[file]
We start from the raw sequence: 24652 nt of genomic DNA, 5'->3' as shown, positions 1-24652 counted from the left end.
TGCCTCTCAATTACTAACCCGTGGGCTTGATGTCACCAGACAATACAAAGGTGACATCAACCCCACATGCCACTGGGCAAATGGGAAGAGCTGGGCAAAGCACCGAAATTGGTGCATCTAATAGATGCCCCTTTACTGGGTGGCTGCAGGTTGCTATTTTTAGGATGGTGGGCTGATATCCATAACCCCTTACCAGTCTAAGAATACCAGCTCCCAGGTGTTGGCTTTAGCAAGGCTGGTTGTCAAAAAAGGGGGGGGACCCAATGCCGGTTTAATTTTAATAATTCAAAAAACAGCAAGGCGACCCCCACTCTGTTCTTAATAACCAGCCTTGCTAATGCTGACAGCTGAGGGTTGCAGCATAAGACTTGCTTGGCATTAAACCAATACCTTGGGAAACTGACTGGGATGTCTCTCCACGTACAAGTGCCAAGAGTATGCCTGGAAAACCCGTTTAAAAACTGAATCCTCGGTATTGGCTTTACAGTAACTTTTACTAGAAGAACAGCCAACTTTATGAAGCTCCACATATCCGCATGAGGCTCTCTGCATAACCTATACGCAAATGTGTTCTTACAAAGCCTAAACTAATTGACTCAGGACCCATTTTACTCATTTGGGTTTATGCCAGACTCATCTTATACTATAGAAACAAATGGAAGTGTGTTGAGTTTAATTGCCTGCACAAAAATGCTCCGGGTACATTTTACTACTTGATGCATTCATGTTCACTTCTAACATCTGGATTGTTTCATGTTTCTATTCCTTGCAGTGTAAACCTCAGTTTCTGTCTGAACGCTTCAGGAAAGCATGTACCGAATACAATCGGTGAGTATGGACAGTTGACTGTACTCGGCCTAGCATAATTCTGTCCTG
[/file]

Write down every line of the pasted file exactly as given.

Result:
We start from the raw sequence: 24652 nt of genomic DNA, 5'->3' as shown, positions 1-24652 counted from the left end.
TGCCTCTCAATTACTAACCCGTGGGCTTGATGTCACCAGACAATACAAAGGTGACATCAACCCCACATGCCACTGGGCAAATGGGAAGAGCTGGGCAAAGCACCGAAATTGGTGCATCTAATAGATGCCCCTTTACTGGGTGGCTGCAGGTTGCTATTTTTAGGATGGTGGGCTGATATCCATAACCCCTTACCAGTCTAAGAATACCAGCTCCCAGGTGTTGGCTTTAGCAAGGCTGGTTGTCAAAAAAGGGGGGGGACCCAATGCCGGTTTAATTTTAATAATTCAAAAAACAGCAAGGCGACCCCCACTCTGTTCTTAATAACCAGCCTTGCTAATGCTGACAGCTGAGGGTTGCAGCATAAGACTTGCTTGGCATTAAACCAATACCTTGGGAAACTGACTGGGATGTCTCTCCACGTACAAGTGCCAAGAGTATGCCTGGAAAACCCGTTTAAAAACTGAATCCTCGGTATTGGCTTTACAGTAACTTTTACTAGAAGAACAGCCAACTTTATGAAGCTCCACATATCCGCATGAGGCTCTCTGCATAACCTATACGCAAATGTGTTCTTACAAAGCCTAAACTAATTGACTCAGGACCCATTTTACTCATTTGGGTTTATGCCAGACTCATCTTATACTATAGAAACAAATGGAAGTGTGTTGAGTTTAATTGCCTGCACAAAAATGCTCCGGGTACATTTTACTACTTGATGCATTCATGTTCACTTCTAACATCTGGATTGTTTCATGTTTCTATTCCTTGCAGTGTAAACCTCAGTTTCTGTCTGAACGCTTCAGGAAAGCATGTACCGAATACAATCGGTGAGTATGGACAGTTGACTGTACTCGGCCTAGCATAATTCTGTCCTG